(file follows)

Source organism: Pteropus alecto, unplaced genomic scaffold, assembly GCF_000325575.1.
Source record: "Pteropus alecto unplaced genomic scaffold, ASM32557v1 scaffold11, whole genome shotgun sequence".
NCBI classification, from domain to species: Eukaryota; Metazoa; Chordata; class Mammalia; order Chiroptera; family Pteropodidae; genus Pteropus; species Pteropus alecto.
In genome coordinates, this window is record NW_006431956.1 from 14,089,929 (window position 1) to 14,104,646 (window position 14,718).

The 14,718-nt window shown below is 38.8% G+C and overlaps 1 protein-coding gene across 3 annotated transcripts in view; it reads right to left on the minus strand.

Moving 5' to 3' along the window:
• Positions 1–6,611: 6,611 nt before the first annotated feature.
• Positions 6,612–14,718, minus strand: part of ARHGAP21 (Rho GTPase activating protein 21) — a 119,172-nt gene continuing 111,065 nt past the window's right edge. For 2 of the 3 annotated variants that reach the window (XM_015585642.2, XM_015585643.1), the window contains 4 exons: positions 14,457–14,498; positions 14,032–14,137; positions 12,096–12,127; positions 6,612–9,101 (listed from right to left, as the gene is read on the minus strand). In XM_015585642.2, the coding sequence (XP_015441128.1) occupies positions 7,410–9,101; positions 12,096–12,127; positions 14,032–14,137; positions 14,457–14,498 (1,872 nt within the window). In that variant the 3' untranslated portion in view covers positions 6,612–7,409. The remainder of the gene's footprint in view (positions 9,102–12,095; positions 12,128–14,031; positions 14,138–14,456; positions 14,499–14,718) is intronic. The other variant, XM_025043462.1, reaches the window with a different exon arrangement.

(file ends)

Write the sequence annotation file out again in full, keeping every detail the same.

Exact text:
Source organism: Pteropus alecto, unplaced genomic scaffold, assembly GCF_000325575.1.
Source record: "Pteropus alecto unplaced genomic scaffold, ASM32557v1 scaffold11, whole genome shotgun sequence".
NCBI classification, from domain to species: Eukaryota; Metazoa; Chordata; class Mammalia; order Chiroptera; family Pteropodidae; genus Pteropus; species Pteropus alecto.
In genome coordinates, this window is record NW_006431956.1 from 14,089,929 (window position 1) to 14,104,646 (window position 14,718).

The 14,718-nt window shown below is 38.8% G+C and overlaps 1 protein-coding gene across 3 annotated transcripts in view; it reads right to left on the minus strand.

Moving 5' to 3' along the window:
• Positions 1–6,611: 6,611 nt before the first annotated feature.
• Positions 6,612–14,718, minus strand: part of ARHGAP21 (Rho GTPase activating protein 21) — a 119,172-nt gene continuing 111,065 nt past the window's right edge. For 2 of the 3 annotated variants that reach the window (XM_015585642.2, XM_015585643.1), the window contains 4 exons: positions 14,457–14,498; positions 14,032–14,137; positions 12,096–12,127; positions 6,612–9,101 (listed from right to left, as the gene is read on the minus strand). In XM_015585642.2, the coding sequence (XP_015441128.1) occupies positions 7,410–9,101; positions 12,096–12,127; positions 14,032–14,137; positions 14,457–14,498 (1,872 nt within the window). In that variant the 3' untranslated portion in view covers positions 6,612–7,409. The remainder of the gene's footprint in view (positions 9,102–12,095; positions 12,128–14,031; positions 14,138–14,456; positions 14,499–14,718) is intronic. The other variant, XM_025043462.1, reaches the window with a different exon arrangement.